I believe every adult over the age of 25 should be required to spend a minimum of 3 days a year outside in the backyard. They should be required to to sit in the shade of a big old maple tree with a glass of icy cold lemonade and a good book. There would be no distractions allowed except for the sound of the crickets chirping in the rock garden and the twitching of grasshoppers in the tall field grasses.. No doubt we would all have to wipe away the drips from our lemonade glass as the condensation from its icy contents rained down upon us. We might even have to struggle with the urge to lie back in the grass with our head resting on our folded arms , as we enjoyed the steady buzz of cicadas overhead.
The best thing my mom ever did for me, was boot me out the door and into the back yard. I spent countless summer days hunting for frogs or snakes or simply laying flat on my back in the thick green carpet of our yard daydreaming as row after row of albescent clouds sailed by on their journey overhead. Summer evenings I would race into the dark recesses of our yard, mason jar in hand. There, I would capture fireflies making big lanterns with which to light our June strawberry shortcakes or July blueberry cobbler or sweet august peach pie.
Sweet summer fruits lead into plump earthy September tomatoes . Mom would pack them snuggly into grandmas old mason jars and hide them away for winters homemade soups and sauces. In the fall we would rake great piles of leaves reveling in those last warm days of the season .Mom would pull out the magnifying glass and carefully we would angle it over an old dry leaf until little wisps of smoke would curl up and over itself a little flame lingering behind it.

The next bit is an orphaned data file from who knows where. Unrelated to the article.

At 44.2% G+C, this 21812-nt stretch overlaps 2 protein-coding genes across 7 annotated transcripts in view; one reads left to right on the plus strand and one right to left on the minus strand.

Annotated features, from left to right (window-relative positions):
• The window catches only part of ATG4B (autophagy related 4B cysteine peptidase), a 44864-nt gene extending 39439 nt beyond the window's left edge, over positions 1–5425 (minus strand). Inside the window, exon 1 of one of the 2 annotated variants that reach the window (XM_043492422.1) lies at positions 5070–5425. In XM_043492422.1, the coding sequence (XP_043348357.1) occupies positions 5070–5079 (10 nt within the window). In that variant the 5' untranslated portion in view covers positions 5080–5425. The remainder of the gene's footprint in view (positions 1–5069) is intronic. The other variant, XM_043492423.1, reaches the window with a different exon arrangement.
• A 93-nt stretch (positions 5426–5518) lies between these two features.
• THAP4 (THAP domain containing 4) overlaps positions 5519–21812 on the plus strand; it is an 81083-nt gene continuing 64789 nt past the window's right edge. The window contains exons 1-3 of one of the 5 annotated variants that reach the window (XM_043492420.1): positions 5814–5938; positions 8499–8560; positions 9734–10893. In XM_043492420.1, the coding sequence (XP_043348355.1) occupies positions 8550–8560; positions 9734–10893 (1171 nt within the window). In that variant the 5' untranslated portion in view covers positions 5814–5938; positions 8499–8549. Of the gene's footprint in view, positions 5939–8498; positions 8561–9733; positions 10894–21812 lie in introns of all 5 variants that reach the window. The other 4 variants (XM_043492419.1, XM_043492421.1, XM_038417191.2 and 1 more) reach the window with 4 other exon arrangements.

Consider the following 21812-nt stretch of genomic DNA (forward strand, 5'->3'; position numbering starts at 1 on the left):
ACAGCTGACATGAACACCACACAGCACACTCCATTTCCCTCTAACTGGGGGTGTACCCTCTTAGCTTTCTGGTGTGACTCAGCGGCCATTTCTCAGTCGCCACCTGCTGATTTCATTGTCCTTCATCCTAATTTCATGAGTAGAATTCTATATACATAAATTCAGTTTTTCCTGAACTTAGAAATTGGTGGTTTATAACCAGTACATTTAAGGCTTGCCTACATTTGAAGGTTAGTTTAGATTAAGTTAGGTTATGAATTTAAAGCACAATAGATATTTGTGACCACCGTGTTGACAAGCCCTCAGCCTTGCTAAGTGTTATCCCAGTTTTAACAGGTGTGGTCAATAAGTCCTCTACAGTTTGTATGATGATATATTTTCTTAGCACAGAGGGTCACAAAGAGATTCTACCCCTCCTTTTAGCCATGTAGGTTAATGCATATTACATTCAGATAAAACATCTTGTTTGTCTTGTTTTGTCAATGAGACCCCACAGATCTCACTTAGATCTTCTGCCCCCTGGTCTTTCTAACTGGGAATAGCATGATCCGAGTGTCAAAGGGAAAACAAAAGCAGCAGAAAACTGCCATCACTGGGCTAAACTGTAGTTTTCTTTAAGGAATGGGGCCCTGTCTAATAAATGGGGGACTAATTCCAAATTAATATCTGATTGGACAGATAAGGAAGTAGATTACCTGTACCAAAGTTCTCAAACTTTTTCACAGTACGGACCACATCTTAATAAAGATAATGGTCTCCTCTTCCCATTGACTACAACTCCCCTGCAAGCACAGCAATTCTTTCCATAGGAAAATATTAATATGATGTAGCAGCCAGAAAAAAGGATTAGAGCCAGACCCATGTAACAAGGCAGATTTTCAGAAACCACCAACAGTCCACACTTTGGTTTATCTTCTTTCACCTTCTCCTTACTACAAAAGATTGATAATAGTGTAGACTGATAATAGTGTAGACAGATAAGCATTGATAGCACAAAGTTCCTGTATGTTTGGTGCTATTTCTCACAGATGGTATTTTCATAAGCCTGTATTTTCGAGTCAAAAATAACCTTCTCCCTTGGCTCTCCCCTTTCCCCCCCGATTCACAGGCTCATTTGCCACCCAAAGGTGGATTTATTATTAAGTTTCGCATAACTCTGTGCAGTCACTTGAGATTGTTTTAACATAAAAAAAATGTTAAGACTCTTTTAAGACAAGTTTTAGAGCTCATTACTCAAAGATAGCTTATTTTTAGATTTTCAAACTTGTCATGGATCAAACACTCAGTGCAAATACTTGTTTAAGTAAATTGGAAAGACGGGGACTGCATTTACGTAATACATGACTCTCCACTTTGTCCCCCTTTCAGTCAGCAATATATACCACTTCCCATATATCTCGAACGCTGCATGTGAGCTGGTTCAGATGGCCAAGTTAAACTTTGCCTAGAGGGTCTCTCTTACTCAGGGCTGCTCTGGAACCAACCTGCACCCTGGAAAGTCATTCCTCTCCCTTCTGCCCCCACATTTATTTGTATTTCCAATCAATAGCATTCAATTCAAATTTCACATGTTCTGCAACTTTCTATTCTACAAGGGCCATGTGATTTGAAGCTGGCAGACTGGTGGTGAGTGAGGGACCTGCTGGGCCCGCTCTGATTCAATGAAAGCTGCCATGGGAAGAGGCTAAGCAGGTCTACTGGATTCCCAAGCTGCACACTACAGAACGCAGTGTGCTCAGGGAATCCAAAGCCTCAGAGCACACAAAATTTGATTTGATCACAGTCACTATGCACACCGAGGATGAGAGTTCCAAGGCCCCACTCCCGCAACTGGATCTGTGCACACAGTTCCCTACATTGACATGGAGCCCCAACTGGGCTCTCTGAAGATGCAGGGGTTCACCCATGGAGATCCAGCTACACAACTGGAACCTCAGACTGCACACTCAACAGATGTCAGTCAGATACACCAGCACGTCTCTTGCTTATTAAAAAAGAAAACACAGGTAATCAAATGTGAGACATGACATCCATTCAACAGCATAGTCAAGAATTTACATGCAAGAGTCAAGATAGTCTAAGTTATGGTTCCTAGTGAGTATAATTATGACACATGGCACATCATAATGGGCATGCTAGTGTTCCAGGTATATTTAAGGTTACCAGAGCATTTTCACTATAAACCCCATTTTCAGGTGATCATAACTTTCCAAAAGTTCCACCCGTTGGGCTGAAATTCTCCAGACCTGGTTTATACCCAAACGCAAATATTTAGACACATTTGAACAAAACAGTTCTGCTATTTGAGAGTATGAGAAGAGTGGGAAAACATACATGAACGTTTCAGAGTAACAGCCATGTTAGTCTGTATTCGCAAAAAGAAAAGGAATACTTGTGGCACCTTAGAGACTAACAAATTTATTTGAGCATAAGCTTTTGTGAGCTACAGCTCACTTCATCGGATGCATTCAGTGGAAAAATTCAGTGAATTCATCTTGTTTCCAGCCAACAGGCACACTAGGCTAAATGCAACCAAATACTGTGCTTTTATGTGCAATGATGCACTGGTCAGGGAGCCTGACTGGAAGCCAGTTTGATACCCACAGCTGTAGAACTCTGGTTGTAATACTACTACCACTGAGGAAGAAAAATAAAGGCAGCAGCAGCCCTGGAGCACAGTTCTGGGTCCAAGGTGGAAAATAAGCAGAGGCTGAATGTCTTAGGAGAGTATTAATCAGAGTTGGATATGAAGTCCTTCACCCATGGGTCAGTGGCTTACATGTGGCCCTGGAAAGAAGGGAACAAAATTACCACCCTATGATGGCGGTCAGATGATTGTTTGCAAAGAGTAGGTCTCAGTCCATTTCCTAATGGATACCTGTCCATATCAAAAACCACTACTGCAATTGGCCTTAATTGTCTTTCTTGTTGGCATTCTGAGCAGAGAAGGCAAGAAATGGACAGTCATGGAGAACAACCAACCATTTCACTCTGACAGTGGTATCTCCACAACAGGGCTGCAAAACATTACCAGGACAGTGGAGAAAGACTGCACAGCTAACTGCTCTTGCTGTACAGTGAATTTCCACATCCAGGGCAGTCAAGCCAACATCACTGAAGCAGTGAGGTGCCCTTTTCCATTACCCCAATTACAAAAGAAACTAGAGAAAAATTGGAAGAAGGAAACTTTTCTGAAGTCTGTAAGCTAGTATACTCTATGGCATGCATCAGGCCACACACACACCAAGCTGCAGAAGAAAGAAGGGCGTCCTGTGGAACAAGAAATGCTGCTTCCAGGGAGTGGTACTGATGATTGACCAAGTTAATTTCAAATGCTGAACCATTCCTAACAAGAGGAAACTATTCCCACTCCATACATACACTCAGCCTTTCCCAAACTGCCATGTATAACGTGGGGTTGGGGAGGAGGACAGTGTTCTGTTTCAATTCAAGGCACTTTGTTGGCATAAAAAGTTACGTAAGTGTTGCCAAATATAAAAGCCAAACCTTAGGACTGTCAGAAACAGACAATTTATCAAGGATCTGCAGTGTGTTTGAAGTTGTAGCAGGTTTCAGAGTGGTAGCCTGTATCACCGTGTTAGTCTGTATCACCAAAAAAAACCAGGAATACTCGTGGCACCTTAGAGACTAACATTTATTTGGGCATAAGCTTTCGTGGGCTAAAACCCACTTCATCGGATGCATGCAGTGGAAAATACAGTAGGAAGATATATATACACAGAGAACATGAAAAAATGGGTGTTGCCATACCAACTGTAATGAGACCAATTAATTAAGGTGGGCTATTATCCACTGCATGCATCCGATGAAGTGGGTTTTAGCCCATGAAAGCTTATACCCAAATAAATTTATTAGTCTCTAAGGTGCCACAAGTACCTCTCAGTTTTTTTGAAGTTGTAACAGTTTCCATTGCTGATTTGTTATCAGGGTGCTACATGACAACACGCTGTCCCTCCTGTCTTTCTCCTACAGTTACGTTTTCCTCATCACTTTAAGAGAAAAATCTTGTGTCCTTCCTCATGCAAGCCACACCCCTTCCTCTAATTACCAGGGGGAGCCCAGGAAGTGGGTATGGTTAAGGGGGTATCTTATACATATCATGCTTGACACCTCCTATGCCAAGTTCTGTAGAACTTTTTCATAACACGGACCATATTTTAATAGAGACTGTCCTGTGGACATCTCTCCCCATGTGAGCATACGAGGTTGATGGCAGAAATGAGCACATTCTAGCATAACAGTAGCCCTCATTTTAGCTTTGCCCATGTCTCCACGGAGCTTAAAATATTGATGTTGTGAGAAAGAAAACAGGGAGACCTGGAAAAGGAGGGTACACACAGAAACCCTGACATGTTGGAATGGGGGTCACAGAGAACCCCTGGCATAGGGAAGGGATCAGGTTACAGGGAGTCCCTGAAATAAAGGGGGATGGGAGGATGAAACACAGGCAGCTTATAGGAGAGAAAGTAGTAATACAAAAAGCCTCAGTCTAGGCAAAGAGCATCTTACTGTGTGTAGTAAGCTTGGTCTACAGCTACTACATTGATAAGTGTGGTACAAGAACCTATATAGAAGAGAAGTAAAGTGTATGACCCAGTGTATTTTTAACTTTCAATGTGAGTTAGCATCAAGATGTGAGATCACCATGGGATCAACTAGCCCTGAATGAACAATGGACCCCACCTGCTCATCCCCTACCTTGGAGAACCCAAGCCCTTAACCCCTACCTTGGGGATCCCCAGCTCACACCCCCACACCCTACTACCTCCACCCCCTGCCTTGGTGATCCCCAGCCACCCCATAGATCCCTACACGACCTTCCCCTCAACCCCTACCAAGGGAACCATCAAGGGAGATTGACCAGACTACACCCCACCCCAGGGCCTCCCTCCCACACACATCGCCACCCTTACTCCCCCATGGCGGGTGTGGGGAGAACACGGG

In Januarys cold twilight I would twirl across the frozen swamp trying to model the elegance of Peggy Fleming or the athletic grace of Dorothy Hammel .Berfore long, tired and sore from running over to many frozen weeds ,I would fall into a snow bank and watch the warm steam of my breath climb up toward the frozen winter sky.
If it where possible I would press the reset button and force the world to slow down. I yearn to temper our societies drive to go screaming hell bent for leather down the highway in search of instant gratification. I truly believe that if we spent less time scrubbing ourselves with antibacterial soap and more time trying to incorporate that proverbial “peck of dirt” into our diet, we just might find the world isn’t as bad or scary or “germy” as we are all so terrified that it is. We have ourselves so over wound we can’t even remember the pleasure of just sitting in the tall field grasses and making daisy chains or smoothing thick blades of grass between our thumbs and squeaking out that little whistle.
I really do believe if we all savored that peck of dirt and a cold lemonade, we all might feel a little better.If we allowed our kids and ourselves to jump in a few more mud puddles, Our collective blood pressures might go down. If we turned over a few more rocks or chased a few more fireflies We might begin to reconnect as families and communities. The greatest lesson mom ever taught me was to slow down and soak it all .in. Not just to appreciate nature( and life) , but to breath it in. smell it, taste it,and above all else get dirty!
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